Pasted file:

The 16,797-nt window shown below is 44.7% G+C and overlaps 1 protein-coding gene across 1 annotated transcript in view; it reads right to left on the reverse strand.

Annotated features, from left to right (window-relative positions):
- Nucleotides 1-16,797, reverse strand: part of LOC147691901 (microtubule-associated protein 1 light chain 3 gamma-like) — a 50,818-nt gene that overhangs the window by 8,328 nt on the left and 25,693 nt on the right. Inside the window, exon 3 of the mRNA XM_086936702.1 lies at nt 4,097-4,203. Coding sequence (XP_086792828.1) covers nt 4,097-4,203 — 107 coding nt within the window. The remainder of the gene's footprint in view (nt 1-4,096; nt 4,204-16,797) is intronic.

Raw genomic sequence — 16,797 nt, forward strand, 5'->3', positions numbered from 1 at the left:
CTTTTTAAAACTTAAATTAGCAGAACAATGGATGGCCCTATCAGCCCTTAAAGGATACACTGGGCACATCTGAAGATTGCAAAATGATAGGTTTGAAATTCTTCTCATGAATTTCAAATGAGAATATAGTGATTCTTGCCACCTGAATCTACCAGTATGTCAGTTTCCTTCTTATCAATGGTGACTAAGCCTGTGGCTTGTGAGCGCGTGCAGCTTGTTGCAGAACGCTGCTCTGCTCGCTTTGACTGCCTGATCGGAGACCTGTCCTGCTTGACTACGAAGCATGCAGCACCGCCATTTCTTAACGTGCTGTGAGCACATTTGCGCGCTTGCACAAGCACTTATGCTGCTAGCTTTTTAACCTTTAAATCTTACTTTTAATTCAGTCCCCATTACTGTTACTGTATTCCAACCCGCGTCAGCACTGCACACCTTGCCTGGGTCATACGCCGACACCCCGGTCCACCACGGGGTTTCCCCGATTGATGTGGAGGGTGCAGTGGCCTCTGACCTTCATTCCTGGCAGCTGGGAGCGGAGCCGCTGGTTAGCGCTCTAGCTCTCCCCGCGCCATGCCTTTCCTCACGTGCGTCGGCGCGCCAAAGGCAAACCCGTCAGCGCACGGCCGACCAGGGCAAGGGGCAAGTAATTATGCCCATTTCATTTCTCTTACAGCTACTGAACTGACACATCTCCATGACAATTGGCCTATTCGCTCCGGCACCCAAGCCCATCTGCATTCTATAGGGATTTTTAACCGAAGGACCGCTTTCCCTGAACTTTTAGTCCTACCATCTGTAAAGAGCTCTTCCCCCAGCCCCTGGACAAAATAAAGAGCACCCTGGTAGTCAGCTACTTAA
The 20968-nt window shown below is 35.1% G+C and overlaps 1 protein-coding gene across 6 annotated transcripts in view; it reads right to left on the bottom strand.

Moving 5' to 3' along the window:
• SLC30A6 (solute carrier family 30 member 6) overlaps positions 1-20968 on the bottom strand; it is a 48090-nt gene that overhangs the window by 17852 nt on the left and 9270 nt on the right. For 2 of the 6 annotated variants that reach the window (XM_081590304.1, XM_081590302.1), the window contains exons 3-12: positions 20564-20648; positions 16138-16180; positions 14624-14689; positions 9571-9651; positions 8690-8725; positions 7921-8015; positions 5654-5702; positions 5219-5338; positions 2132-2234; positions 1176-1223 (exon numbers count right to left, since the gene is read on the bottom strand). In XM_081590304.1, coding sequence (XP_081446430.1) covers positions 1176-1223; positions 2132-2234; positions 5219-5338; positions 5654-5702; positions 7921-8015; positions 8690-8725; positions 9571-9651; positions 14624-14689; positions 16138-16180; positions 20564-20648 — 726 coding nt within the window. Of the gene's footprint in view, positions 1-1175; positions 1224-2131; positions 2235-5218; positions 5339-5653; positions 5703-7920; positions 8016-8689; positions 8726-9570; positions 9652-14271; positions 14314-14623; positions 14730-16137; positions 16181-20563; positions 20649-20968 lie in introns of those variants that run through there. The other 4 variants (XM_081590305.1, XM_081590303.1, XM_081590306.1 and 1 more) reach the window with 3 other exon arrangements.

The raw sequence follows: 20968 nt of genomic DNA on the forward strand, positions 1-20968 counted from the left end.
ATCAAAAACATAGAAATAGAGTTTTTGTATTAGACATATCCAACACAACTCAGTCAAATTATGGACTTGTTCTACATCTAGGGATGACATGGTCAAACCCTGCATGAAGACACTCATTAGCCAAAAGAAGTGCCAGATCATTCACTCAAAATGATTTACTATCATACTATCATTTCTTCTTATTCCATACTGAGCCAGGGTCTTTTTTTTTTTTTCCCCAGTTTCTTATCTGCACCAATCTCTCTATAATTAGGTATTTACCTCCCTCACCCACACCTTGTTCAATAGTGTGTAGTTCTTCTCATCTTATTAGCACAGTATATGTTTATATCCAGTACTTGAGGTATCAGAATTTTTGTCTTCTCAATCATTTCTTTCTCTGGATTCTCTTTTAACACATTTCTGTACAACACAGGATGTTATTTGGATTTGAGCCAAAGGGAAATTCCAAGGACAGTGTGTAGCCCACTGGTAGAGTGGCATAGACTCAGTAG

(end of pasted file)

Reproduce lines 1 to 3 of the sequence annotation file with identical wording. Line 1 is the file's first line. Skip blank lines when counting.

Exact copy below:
The 16,797-nt window shown below is 44.7% G+C and overlaps 1 protein-coding gene across 1 annotated transcript in view; it reads right to left on the reverse strand.

Annotated features, from left to right (window-relative positions):
- Nucleotides 1-16,797, reverse strand: part of LOC147691901 (microtubule-associated protein 1 light chain 3 gamma-like) — a 50,818-nt gene that overhangs the window by 8,328 nt on the left and 25,693 nt on the right. Inside the window, exon 3 of the mRNA XM_086936702.1 lies at nt 4,097-4,203. Coding sequence (XP_086792828.1) covers nt 4,097-4,203 — 107 coding nt within the window. The remainder of the gene's footprint in view (nt 1-4,096; nt 4,204-16,797) is intronic.